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Community and connection: VDF Artistic Director Yvette Lee

Yvette Lee. Photo by Elly Ford.
Yvette Lee. Photo by Elly Ford.

The Victorian Dance Festival (VDF) is one event we’re always excited for, and Energetiks VDF 2020 is no exception. A weekend of masterclasses, performances, networking and making friends, VDF is an integral part of the Australian dance calendar and an event that every dancer should be able to experience. We caught up with VDF’s Artistic Director Yvette Lee to talk all things festival-related and why VDF 2020 is going to be bigger and better than ever.

What do you think is so special about VDF?

“VDF has been and always will be a community event. We’re getting together to share our common love. Every day we dance, whether we dance at a full time school, or a local school, or we dance alone in the studio, we all love it. And this is the one event where we can all come together and celebrate that in the same place and at the same time. And that’s not to say it doesn’t happen on a daily basis everywhere else, but it’s just that the integration doesn’t always happen. The special thing about VDF is that we come together in one place and we make new friends and we reconnect with old friends and we learn from instructors we may not usually have access to. It’s a weekend of connection and sharing.”

Yvette Lee.
Yvette Lee.

What were your highlights of Energetiks VDF 2019?

“Oh my goodness, there is just way too many to count. Obviously having Travis Wall there, he’s been such an amazing part of VDF. He’s just another very special soul that shares so much with the students. I’m actually struggling to pinpoint any specific highlights because there are just so many! I think, for me, watching all the different instructors, who are very, very carefully selected, watching their classes and what they offer the students is so unique. My highlight is always just walking around the festival and soaking up the information that’s being shared.”

What goes into your role as VDF’s artistic director?

“Deborah and Daniel Searle of Dance Informa do such an incredible job of Directing this festival, and I’m so, so thankful to be working with them, but I guess my specific role is to make sure that the people coming to VDF are getting access to the information that they need. I really take choosing the faculty seriously, and I focus on having a great variety of choreographers and mentors and instructors. The most important thing is that the kids are learning from people who have had rich careers within the industry. There is always a mix of fresh faces and more experienced instructors and choreographers, and I like to have that balance because I think it’s important. I also try to make sure that the students are learning from people who started in this industry young, have worked their way through and continue to stay in it. That’s why this year, we had instructors like Matt Lee and Kate Wormald. These are people who started performing as the youngest of their generation, worked their way up to have these incredible, almost incomparable careers, and then moved into choreography and creative direction. It’s really what everyone should be aspiring to if they want to have long careers. So it’s finding the right balance with an emphasis on people who have had longevity. I take it really seriously because it’s what creates the heart of the festival.”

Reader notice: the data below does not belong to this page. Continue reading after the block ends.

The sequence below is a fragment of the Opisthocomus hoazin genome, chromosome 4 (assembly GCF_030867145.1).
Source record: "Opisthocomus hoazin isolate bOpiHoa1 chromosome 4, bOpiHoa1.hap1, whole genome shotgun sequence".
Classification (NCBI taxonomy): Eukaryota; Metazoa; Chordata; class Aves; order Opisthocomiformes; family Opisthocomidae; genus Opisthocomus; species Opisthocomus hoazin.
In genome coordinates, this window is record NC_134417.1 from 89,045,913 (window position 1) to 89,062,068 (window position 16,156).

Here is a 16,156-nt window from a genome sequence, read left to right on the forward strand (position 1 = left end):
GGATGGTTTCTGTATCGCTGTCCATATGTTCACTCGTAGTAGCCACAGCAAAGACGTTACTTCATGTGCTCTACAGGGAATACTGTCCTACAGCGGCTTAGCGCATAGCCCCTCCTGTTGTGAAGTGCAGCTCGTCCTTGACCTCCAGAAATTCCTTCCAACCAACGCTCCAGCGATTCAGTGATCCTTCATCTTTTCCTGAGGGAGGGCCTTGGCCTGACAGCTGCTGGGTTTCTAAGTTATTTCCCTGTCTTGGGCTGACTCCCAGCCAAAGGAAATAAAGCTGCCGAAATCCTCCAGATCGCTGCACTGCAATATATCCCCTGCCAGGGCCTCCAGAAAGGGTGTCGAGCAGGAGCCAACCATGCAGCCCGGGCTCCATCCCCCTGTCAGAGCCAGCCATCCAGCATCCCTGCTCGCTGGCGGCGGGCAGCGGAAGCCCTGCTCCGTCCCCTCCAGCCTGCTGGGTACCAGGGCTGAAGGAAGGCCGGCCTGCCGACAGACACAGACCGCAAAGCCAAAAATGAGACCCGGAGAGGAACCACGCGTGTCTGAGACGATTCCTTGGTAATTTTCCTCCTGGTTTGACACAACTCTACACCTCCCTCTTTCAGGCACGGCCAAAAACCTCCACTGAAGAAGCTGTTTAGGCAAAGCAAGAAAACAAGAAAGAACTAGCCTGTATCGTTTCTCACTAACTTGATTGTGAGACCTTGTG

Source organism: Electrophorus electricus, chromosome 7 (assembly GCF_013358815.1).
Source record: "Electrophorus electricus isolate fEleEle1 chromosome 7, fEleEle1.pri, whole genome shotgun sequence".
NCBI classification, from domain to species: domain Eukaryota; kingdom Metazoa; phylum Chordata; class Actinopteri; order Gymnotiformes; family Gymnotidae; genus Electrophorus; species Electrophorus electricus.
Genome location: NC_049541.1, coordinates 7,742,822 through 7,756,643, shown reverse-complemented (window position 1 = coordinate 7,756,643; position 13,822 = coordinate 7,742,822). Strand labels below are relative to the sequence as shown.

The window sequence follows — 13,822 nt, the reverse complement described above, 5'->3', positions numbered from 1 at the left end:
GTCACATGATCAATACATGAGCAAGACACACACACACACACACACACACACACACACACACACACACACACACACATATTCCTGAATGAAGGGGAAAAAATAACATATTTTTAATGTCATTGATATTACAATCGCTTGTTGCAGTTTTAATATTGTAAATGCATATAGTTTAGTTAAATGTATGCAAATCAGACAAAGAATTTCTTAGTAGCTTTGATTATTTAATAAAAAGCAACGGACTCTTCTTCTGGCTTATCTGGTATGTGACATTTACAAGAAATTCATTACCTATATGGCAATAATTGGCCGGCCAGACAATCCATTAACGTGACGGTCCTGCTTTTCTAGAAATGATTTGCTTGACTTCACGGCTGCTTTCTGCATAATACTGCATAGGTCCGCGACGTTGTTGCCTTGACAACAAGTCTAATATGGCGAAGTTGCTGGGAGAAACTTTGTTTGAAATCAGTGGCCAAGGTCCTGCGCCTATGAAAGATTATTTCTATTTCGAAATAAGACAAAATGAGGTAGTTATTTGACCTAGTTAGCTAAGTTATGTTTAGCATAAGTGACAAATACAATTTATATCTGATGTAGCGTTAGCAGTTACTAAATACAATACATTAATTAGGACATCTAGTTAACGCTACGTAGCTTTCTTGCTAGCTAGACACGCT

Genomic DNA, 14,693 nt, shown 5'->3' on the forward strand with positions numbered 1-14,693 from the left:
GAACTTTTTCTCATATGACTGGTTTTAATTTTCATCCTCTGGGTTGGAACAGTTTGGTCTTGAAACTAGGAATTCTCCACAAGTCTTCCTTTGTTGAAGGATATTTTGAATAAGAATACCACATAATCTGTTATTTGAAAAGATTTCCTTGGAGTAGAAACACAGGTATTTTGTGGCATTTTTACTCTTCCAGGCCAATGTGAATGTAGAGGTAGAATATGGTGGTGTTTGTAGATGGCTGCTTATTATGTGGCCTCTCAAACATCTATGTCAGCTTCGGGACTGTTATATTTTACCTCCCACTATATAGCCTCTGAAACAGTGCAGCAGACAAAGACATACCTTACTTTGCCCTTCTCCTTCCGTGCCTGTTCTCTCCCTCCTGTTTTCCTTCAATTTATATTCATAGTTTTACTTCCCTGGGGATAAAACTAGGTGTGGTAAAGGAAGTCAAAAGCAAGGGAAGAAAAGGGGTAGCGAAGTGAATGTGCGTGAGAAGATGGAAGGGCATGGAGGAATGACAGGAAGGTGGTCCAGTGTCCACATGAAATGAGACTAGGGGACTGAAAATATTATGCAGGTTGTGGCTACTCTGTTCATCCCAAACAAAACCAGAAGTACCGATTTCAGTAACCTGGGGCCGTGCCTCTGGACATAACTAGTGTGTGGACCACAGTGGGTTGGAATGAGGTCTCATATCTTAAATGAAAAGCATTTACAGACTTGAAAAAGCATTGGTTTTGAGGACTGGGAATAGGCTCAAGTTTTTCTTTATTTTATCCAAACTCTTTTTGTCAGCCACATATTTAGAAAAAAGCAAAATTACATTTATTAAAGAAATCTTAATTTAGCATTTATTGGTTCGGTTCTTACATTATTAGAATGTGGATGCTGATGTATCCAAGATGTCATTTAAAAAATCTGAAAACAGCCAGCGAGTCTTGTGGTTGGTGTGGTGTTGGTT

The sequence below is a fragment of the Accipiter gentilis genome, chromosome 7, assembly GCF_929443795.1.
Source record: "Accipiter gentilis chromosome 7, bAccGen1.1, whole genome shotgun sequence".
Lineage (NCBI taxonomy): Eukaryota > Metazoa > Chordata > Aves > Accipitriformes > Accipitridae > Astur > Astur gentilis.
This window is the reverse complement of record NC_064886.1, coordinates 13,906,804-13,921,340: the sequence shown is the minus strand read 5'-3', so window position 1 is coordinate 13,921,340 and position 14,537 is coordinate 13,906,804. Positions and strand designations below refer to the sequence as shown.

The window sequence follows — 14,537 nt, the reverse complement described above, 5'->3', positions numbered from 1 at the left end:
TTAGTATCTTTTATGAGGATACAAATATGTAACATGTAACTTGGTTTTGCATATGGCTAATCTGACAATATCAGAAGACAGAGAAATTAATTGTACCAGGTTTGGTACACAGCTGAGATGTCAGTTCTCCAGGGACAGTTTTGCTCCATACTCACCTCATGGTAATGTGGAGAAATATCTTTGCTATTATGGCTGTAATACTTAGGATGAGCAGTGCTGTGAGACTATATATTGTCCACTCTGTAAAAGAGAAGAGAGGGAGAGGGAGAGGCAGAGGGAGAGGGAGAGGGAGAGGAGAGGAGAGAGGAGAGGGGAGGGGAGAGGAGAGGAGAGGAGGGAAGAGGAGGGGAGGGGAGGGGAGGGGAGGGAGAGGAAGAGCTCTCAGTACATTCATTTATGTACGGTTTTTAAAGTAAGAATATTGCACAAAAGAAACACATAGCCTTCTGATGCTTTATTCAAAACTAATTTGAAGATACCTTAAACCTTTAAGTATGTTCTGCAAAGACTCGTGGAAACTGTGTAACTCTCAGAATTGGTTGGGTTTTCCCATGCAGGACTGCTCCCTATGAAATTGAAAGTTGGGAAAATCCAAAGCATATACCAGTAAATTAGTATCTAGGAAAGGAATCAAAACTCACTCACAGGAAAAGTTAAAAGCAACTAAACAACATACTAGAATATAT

What else can dancers expect to see at VDF 2020?

“We also have audition classes, so a lot of the cruise ships come and audition, and last year Travis Wall took an audition. Then we have people like Will Centurion of Performance Medicine there, talking about mental health, which is so important. We also have a Teacher’s Day, which is an education day designed specifically for teachers, who can take classes with some of our instructors and attend seminars and network with one another. There are also performances, so we have a big showcase at night and showcases during the day, and there’s a dance market with stalls and food trucks. There’s just so much going on! All the full time schools have booths, so if you’re heading toward leaving school, you’ll get access to all the full time institutions at the same time, which is very rare. Last year, we introduced baby classes, and we may also have classes that parents can join in on this year, so there is something for everybody.”